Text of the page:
Nearly 40 years after it’s creation the RNP does not provide any more access to view or enjoy the redwoods than was available at the start. In fact, in most areas there is less access. The infrastructure that has been built is falling apart and some facilities and access will be closed in the near future. Bob Smith is right.

    Chris Young
    Redding, CA

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  5. Anne Litzsinger
    Anne Litzsinger 21 July, 2011, 13:42

    The writer of this story doesn’t appear to understand the definition of land-based conservation easements, which are placed on PRIVATE property — not land that will be transferred to government ownership for parks or wilderness. Here’s a definition from the Private Landowners Network, which also explains why many private landowners choose to create easements on their properties: http://www.privatelandownernetwork.org/plnlo/conease.asp

    Reply this comment
  6. Marc Jameson
    Marc Jameson 27 July, 2011, 13:21

    We are, unfortunately, going the way of Greece. We are building a massive government web consisting of unchecked agency power, public expendature, government programs, permitting and regulatory processes. All of which are supported by taxes and fees. While some of this is normal, needed, and beneficial, it has spun out of control in California. This stifles production, jobs, and initiative, while wasting both public and private money that is very sorely needed. In the end, the environment is also likely to suffer.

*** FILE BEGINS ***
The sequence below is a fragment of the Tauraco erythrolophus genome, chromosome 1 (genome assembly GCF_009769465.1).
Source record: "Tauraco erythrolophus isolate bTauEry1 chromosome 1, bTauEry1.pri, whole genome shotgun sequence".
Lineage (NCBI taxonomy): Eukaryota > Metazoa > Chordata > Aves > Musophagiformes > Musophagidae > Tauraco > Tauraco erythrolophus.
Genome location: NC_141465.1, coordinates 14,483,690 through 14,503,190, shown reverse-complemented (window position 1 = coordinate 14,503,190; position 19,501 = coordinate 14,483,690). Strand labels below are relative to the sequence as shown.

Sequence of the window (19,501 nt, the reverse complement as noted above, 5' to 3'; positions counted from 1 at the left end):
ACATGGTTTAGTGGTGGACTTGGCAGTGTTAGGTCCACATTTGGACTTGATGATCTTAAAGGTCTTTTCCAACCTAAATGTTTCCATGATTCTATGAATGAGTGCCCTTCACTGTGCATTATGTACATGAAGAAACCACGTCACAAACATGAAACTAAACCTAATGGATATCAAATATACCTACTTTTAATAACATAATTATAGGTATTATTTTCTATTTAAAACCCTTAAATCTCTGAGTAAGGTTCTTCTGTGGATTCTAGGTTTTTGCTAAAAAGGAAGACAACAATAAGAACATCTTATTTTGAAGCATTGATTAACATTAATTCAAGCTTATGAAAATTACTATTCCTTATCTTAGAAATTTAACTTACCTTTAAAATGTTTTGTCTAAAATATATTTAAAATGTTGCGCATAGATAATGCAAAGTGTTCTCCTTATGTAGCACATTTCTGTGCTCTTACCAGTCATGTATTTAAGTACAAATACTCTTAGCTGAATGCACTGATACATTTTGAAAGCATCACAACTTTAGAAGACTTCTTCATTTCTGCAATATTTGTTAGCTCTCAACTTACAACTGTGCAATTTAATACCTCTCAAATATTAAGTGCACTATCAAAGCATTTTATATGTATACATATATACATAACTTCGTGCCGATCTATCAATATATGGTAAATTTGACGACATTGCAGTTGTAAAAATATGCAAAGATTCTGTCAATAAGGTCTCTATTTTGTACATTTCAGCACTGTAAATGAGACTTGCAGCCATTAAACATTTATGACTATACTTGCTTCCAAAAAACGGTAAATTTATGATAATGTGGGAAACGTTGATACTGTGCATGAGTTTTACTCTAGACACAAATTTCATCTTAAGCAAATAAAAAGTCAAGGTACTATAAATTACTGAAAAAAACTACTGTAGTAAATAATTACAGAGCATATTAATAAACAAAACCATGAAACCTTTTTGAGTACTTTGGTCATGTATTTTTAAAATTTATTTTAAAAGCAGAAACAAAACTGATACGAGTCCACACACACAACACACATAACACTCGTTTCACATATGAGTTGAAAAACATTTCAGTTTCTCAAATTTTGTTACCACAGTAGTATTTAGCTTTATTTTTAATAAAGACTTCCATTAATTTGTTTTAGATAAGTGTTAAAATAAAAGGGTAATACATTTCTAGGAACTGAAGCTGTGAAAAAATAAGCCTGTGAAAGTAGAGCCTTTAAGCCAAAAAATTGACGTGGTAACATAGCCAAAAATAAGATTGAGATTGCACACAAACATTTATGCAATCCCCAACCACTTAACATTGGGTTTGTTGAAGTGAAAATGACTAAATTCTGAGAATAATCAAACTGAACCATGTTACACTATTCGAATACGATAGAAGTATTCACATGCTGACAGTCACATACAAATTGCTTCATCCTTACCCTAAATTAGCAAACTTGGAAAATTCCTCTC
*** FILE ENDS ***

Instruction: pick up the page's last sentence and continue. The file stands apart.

The proposed Usal Forest conservation easement is emblematic of this entire scenario. A very small and select group of agency personnal will devote a very large sum of public money to bail out a private enterprise so that the private enterprise can continue to request more public funding for “restoration” activities that have not been proven to be effective or cost-effective, while producing virtually nothing from a marginally productive piece of timberland in the middle of nowhere. And this piece of timberland is already well protected without the expensive public easement, thus reducing the value of an easement. I wonder who conducts the appraisal for the Board?